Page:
Our Story

Ayako & Family was founded around a friendship, a community and a shared value system around food growing and making.

Katsumi Taki and Ayako Gordon, by Aran Goyoaga

Ayako Gordon met Katsumi Taki at the University District Farmers Market in 2009, one of the oldest farmer driven markets in Seattle. Taki, who emigrated from Japan to pursue Organic farming nearly thirty years ago, owns a 25-acre farm in Wapato, Washington, where Japanese and Japanese-American owned and operated farming community is historic. Ayako, a Tokyo-native, who has integrated Japanese home-style cooking into her daily life in Seattle, was inspired by Taki's Japanese heirloom fruit and vegetables; she was frequently reminded of the food her family would harvest and cook at her grandfather's farm just outside of Tokyo proper.

Ayako's mission when cooking has always been simplicity and honesty – the food that feels and tastes whole, even highlighting the natural imperfection that is born from anything that is hand grown and handmade. The "number twos" of apricots, the over ripe and slightly blemished from the farm, fueled the first batches of Ayako & Family jam. From our ingredient sourcing to preserving processes, Ayako & Family continues to produce with the fruit as the core expression of each product. Each spoonful of jam, there is recalled, like memory, a certain time of year, a hot day, wetter soil, perhaps even the gentle care of each hand. We preserve this story, the one of the farmer and his harvest, and in turn, share it with you in hopes that when it lands on your kitchen table, it can evoke the memories of food making of your own.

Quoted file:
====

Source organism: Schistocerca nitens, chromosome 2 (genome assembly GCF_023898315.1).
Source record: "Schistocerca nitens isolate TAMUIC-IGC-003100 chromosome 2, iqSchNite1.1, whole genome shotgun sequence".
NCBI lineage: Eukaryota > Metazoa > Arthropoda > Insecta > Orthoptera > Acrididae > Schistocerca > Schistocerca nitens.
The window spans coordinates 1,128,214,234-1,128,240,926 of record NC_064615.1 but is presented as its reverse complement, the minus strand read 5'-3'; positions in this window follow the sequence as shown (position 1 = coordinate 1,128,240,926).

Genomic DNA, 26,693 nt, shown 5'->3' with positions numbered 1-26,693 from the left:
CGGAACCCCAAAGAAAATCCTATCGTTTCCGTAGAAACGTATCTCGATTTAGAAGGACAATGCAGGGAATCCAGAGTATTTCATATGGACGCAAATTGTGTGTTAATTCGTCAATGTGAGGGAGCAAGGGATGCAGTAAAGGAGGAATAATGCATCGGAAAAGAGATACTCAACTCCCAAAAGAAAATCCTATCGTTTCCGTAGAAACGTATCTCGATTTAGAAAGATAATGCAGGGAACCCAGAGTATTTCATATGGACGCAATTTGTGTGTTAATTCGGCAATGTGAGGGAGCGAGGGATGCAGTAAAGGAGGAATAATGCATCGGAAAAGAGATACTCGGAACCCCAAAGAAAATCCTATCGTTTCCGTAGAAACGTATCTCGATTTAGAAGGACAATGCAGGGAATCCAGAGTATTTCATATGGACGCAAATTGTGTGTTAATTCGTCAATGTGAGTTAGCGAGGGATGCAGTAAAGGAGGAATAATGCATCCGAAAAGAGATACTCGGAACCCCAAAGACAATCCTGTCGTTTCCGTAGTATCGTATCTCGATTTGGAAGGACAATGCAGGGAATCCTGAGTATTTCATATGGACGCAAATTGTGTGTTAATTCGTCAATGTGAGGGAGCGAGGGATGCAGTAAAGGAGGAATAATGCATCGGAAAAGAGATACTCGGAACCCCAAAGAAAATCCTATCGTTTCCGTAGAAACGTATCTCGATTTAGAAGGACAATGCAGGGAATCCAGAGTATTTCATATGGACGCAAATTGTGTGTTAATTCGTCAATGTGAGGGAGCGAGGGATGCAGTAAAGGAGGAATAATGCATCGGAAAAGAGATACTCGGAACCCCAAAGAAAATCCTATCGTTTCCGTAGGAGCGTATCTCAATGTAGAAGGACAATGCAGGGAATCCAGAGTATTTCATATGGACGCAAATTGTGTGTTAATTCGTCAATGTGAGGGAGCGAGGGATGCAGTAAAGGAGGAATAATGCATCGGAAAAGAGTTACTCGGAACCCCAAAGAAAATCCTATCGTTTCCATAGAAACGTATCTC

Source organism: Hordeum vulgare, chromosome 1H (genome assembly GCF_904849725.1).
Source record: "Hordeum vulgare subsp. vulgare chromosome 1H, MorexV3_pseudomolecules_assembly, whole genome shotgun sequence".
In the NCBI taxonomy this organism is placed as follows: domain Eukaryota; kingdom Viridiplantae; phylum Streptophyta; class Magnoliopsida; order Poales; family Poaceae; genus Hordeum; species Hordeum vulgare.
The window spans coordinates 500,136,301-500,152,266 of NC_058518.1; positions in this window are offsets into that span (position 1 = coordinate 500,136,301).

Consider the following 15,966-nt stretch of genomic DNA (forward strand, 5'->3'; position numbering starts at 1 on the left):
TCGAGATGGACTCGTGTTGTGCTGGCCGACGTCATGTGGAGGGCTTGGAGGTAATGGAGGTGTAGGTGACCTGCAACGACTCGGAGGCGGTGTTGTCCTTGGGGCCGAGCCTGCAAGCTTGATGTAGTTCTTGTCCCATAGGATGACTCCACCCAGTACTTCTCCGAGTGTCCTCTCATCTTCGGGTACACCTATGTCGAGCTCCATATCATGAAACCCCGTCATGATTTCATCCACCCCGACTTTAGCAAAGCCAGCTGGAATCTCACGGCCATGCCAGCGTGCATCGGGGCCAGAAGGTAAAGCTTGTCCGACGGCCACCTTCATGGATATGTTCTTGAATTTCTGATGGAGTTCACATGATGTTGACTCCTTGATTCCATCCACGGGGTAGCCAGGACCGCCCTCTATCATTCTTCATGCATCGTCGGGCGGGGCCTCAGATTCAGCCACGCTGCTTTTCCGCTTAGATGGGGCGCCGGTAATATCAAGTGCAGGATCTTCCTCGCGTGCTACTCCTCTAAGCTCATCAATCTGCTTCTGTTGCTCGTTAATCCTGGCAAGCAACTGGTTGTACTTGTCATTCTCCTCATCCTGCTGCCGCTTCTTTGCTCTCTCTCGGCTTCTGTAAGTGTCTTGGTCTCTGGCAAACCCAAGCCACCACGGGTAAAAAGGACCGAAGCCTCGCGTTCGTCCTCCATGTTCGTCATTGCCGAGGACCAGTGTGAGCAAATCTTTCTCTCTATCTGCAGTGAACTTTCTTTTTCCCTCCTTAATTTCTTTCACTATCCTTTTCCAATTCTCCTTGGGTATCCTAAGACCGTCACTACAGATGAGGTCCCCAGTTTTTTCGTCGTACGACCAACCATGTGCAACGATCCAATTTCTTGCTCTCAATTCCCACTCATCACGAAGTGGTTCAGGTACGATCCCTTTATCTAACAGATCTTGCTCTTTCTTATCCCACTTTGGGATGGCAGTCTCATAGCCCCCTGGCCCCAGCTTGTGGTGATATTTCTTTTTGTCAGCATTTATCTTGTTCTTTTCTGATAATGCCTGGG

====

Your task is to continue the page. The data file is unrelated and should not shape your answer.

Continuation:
Today, Ayako & Family, now led by daughter, Alessandra, still produces by hand and in small batches over twenty varietals of hybrid and heirloom plum jams, with the addition of Rhubarb, Apricot and Quince jams into the collection. And we return to the farmers market where Ayako and Katsumi met and formed this indelible partnership, where through our booth, we can continue to sell our jam and continue a tradition of Japanese heritage farm-to-table food.

From top left, clockwise: farmhands picking Italian plums; a basket full of French plums ready to be sorted and washed; flats of China Red plums; Ayako taking in the aromas of a Japanese pear. Images courtesy of Sonja Lyon.